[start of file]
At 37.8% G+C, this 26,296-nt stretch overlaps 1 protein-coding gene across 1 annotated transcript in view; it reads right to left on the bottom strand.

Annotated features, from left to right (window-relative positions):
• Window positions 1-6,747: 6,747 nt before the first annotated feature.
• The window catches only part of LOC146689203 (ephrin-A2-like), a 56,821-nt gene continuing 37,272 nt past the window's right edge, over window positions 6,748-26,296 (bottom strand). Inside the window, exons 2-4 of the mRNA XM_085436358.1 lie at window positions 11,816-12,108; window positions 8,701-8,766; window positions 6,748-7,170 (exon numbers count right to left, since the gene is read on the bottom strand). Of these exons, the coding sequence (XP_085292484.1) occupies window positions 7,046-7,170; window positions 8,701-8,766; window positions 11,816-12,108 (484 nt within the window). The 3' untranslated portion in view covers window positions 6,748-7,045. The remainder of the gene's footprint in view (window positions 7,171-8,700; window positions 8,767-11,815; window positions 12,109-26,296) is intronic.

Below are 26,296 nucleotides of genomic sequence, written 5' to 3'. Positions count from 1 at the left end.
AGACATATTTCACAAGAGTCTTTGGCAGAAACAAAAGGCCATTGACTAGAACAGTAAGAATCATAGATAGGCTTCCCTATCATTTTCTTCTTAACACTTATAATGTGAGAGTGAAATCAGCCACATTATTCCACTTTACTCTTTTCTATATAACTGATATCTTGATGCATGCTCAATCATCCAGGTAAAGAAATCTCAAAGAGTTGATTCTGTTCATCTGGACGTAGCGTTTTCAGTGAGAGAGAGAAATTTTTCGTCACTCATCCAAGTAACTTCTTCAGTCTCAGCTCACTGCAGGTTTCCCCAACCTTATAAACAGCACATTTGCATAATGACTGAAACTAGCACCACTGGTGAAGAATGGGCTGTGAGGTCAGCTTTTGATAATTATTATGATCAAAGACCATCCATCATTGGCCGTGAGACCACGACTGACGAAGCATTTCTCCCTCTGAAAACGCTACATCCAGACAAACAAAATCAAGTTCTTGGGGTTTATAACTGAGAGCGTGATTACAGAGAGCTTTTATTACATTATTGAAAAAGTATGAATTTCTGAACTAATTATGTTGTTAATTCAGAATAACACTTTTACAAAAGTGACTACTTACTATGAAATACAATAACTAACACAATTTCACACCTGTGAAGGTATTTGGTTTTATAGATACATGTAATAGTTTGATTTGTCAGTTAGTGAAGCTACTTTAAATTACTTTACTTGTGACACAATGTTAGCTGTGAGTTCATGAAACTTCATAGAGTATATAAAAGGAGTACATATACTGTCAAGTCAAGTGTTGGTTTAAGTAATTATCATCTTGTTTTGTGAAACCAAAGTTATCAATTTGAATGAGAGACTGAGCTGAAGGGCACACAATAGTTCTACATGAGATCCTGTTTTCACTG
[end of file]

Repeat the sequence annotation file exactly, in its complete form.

At 37.8% G+C, this 26,296-nt stretch overlaps 1 protein-coding gene across 1 annotated transcript in view; it reads right to left on the bottom strand.

Annotated features, from left to right (window-relative positions):
• Window positions 1-6,747: 6,747 nt before the first annotated feature.
• The window catches only part of LOC146689203 (ephrin-A2-like), a 56,821-nt gene continuing 37,272 nt past the window's right edge, over window positions 6,748-26,296 (bottom strand). Inside the window, exons 2-4 of the mRNA XM_085436358.1 lie at window positions 11,816-12,108; window positions 8,701-8,766; window positions 6,748-7,170 (exon numbers count right to left, since the gene is read on the bottom strand). Of these exons, the coding sequence (XP_085292484.1) occupies window positions 7,046-7,170; window positions 8,701-8,766; window positions 11,816-12,108 (484 nt within the window). The 3' untranslated portion in view covers window positions 6,748-7,045. The remainder of the gene's footprint in view (window positions 7,171-8,700; window positions 8,767-11,815; window positions 12,109-26,296) is intronic.

Below are 26,296 nucleotides of genomic sequence, written 5' to 3'. Positions count from 1 at the left end.
AGACATATTTCACAAGAGTCTTTGGCAGAAACAAAAGGCCATTGACTAGAACAGTAAGAATCATAGATAGGCTTCCCTATCATTTTCTTCTTAACACTTATAATGTGAGAGTGAAATCAGCCACATTATTCCACTTTACTCTTTTCTATATAACTGATATCTTGATGCATGCTCAATCATCCAGGTAAAGAAATCTCAAAGAGTTGATTCTGTTCATCTGGACGTAGCGTTTTCAGTGAGAGAGAGAAATTTTTCGTCACTCATCCAAGTAACTTCTTCAGTCTCAGCTCACTGCAGGTTTCCCCAACCTTATAAACAGCACATTTGCATAATGACTGAAACTAGCACCACTGGTGAAGAATGGGCTGTGAGGTCAGCTTTTGATAATTATTATGATCAAAGACCATCCATCATTGGCCGTGAGACCACGACTGACGAAGCATTTCTCCCTCTGAAAACGCTACATCCAGACAAACAAAATCAAGTTCTTGGGGTTTATAACTGAGAGCGTGATTACAGAGAGCTTTTATTACATTATTGAAAAAGTATGAATTTCTGAACTAATTATGTTGTTAATTCAGAATAACACTTTTACAAAAGTGACTACTTACTATGAAATACAATAACTAACACAATTTCACACCTGTGAAGGTATTTGGTTTTATAGATACATGTAATAGTTTGATTTGTCAGTTAGTGAAGCTACTTTAAATTACTTTACTTGTGACACAATGTTAGCTGTGAGTTCATGAAACTTCATAGAGTATATAAAAGGAGTACATATACTGTCAAGTCAAGTGTTGGTTTAAGTAATTATCATCTTGTTTTGTGAAACCAAAGTTATCAATTTGAATGAGAGACTGAGCTGAAGGGCACACAATAGTTCTACATGAGATCCTGTTTTCACTG